Weaponizing the internet for terrorism

May 16, 2017

Terrorism is a fact of life as are the collectives and networks to which counter-terrorism organizations and the media have given various labels and names. These networks are well versed in exploiting modern information technology through social media awareness, marketing and recruitment campaigns. However, there is the more insidious use by terrorists groups of online networks and exploits in the creation of so-called bots (computers that have been compromised through the implementation of malware and control over which has been assumed by a third party, or more likely a third party control a lot array of such bots in a botnet.

Writing in the International Journal of Collaborative Intelligence, Emmanuel Ogu of the Department of Computer Science, at Babcock University, in Ilishan-Remo, Ogun State, Nigeria, and colleagues suggest that the problems caused by botnets in terms of interfering with infrastructure, healthcare services, transport, power supply and other critical parts of the modern world are not very different to those caused by the more familiar notion of terrorist attacks involving explosives and weapons. Events across the globe in mid-May 2017 saw the rapid and devastating spread of ransomware to hospitals, companies, organizations, and individuals. Whether or not this was a specific attack by a particular group is irrelevant the impact was enormous on those waiting for healthcare attention, for instance.

A similar "attack" on an even bigger scale might see power supply outages brought about by malware-toting botnets operated by those with malicious intent where there is no simple financial extortion, rather crippling and even destruction of infrastructure is the aim of the perpetrators.

"Fighting bots and keeping them away from network infrastructures has gradually become the nightmare of every network security professional," the team says. Fundamentally, this is because although individual computers may be wiped of malware and systems patches or a botnet disabled, the distributed and infectious nature of the computer viruses, worms and other malware that propagate the controls with which the "botmaster" will rally the compromised computers are always being modified to counteract antivirus software. The researchers warn that research shows we are not too far away from a new wave of insurgency and terrorism that may gradually overtake the internet and many organizational network infrastructures around the world.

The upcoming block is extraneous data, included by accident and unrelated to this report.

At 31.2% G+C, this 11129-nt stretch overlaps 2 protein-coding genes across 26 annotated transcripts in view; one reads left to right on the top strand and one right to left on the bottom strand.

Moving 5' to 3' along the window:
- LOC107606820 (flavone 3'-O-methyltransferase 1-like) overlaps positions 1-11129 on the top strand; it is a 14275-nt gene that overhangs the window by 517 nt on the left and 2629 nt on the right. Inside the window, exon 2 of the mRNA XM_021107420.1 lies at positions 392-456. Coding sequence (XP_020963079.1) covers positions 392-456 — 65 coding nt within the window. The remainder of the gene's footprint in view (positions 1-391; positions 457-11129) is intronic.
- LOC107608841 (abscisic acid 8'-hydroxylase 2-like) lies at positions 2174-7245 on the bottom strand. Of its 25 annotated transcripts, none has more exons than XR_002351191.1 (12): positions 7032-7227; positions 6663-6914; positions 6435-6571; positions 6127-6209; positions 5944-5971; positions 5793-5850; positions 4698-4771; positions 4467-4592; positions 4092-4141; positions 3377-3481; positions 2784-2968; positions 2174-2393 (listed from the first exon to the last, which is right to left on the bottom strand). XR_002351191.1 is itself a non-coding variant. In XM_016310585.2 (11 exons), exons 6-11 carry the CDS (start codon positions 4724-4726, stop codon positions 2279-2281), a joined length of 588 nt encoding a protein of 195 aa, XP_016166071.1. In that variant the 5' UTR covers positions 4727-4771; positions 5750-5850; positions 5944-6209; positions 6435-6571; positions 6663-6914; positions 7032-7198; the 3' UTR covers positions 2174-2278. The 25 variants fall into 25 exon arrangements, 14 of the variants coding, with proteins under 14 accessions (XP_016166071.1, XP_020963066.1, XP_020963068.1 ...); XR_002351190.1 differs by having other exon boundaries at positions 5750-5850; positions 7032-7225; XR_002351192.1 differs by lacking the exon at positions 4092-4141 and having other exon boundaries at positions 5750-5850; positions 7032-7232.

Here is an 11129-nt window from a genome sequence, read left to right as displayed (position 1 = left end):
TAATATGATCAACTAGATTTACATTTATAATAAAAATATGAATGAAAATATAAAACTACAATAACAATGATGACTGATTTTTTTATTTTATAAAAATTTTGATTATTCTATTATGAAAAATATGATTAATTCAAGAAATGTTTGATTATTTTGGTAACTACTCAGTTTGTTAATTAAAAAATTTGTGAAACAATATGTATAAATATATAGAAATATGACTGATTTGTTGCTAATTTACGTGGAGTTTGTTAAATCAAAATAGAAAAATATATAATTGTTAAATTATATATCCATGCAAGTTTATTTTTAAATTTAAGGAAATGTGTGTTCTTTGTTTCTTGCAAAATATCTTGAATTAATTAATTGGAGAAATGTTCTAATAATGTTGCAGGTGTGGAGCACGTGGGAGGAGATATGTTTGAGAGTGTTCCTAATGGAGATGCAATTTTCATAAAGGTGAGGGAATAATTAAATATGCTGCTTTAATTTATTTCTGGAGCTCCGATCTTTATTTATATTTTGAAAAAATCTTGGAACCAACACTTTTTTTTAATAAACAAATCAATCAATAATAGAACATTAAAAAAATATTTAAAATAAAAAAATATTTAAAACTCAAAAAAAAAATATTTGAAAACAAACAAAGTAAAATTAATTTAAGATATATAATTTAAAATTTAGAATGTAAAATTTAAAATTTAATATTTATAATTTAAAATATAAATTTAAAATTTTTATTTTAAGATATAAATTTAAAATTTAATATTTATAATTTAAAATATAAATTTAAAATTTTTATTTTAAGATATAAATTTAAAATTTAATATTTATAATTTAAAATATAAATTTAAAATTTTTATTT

"Just as the secret to dismantling terrorist networks have been proven to lie in destroying the ability of the terror group to recruit, train, control and coordinate their activities (essentially by completely taking out their command and control infrastructure), the secret to ridding the internet of botnets, perhaps, also depends on similar means," the team suggests. "Intelligence reports are useless if they do not lead to informed decisions and actions," they add. Warnings of out of date operating systems, web browsers and email programs, unpatched computers, and the non-implementation of firewalls and antivirus software seem to be unheeded in too many cases. If those warnings are left unheeded by the users of infrastructure critical computers in healthcare, transportation, industry, power supply other areas, then the inherent vulnerabilities might be exploited by those with malicious intent repeatedly whether for financial gain, terrorist propaganda and control or both.
-end-
Ogu, E.C., Ogu, M.I. and Ogu, C. (2016) 'Insights from terrorism intelligence and eradication efforts - Al-Qaeda, ISIS, Boko Haram - for more pragmatic botnet countermeasures', Int. J. Collaborative Intelligence, Vol. 1, No. 4, pp.258-274.

Inderscience Publishers

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